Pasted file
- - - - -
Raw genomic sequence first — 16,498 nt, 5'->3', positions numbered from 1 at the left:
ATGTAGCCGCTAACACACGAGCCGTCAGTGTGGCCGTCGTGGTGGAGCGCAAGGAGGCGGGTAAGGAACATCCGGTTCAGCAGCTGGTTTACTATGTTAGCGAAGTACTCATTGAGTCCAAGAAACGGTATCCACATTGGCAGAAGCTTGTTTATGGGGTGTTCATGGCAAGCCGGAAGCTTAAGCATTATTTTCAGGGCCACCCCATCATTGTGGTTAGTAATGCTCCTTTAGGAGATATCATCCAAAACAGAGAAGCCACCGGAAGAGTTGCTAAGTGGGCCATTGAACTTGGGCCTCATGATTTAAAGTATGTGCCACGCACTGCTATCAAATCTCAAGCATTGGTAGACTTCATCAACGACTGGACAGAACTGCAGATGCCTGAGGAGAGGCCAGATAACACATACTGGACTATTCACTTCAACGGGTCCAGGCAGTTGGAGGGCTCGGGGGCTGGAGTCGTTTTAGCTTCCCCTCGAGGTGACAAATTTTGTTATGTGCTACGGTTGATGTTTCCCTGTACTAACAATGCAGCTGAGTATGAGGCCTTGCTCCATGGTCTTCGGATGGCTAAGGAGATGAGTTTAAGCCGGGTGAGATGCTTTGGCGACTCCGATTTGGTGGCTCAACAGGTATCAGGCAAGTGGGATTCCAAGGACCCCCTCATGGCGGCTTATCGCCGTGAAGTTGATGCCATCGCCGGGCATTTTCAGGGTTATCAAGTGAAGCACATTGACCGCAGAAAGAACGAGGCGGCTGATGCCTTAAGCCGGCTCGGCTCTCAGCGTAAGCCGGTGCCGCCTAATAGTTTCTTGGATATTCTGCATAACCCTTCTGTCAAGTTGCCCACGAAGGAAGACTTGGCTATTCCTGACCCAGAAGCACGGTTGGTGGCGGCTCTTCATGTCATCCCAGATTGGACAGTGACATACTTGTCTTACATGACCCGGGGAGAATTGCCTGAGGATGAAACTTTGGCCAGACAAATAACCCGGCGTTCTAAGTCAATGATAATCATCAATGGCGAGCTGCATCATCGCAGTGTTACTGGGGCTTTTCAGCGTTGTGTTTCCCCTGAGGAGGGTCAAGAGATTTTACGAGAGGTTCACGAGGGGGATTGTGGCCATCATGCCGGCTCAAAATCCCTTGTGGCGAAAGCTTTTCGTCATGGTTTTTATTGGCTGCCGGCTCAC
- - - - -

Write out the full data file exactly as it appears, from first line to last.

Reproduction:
Raw genomic sequence first — 16,498 nt, 5'->3', positions numbered from 1 at the left:
ATGTAGCCGCTAACACACGAGCCGTCAGTGTGGCCGTCGTGGTGGAGCGCAAGGAGGCGGGTAAGGAACATCCGGTTCAGCAGCTGGTTTACTATGTTAGCGAAGTACTCATTGAGTCCAAGAAACGGTATCCACATTGGCAGAAGCTTGTTTATGGGGTGTTCATGGCAAGCCGGAAGCTTAAGCATTATTTTCAGGGCCACCCCATCATTGTGGTTAGTAATGCTCCTTTAGGAGATATCATCCAAAACAGAGAAGCCACCGGAAGAGTTGCTAAGTGGGCCATTGAACTTGGGCCTCATGATTTAAAGTATGTGCCACGCACTGCTATCAAATCTCAAGCATTGGTAGACTTCATCAACGACTGGACAGAACTGCAGATGCCTGAGGAGAGGCCAGATAACACATACTGGACTATTCACTTCAACGGGTCCAGGCAGTTGGAGGGCTCGGGGGCTGGAGTCGTTTTAGCTTCCCCTCGAGGTGACAAATTTTGTTATGTGCTACGGTTGATGTTTCCCTGTACTAACAATGCAGCTGAGTATGAGGCCTTGCTCCATGGTCTTCGGATGGCTAAGGAGATGAGTTTAAGCCGGGTGAGATGCTTTGGCGACTCCGATTTGGTGGCTCAACAGGTATCAGGCAAGTGGGATTCCAAGGACCCCCTCATGGCGGCTTATCGCCGTGAAGTTGATGCCATCGCCGGGCATTTTCAGGGTTATCAAGTGAAGCACATTGACCGCAGAAAGAACGAGGCGGCTGATGCCTTAAGCCGGCTCGGCTCTCAGCGTAAGCCGGTGCCGCCTAATAGTTTCTTGGATATTCTGCATAACCCTTCTGTCAAGTTGCCCACGAAGGAAGACTTGGCTATTCCTGACCCAGAAGCACGGTTGGTGGCGGCTCTTCATGTCATCCCAGATTGGACAGTGACATACTTGTCTTACATGACCCGGGGAGAATTGCCTGAGGATGAAACTTTGGCCAGACAAATAACCCGGCGTTCTAAGTCAATGATAATCATCAATGGCGAGCTGCATCATCGCAGTGTTACTGGGGCTTTTCAGCGTTGTGTTTCCCCTGAGGAGGGTCAAGAGATTTTACGAGAGGTTCACGAGGGGGATTGTGGCCATCATGCCGGCTCAAAATCCCTTGTGGCGAAAGCTTTTCGTCATGGTTTTTATTGGCTGCCGGCTCAC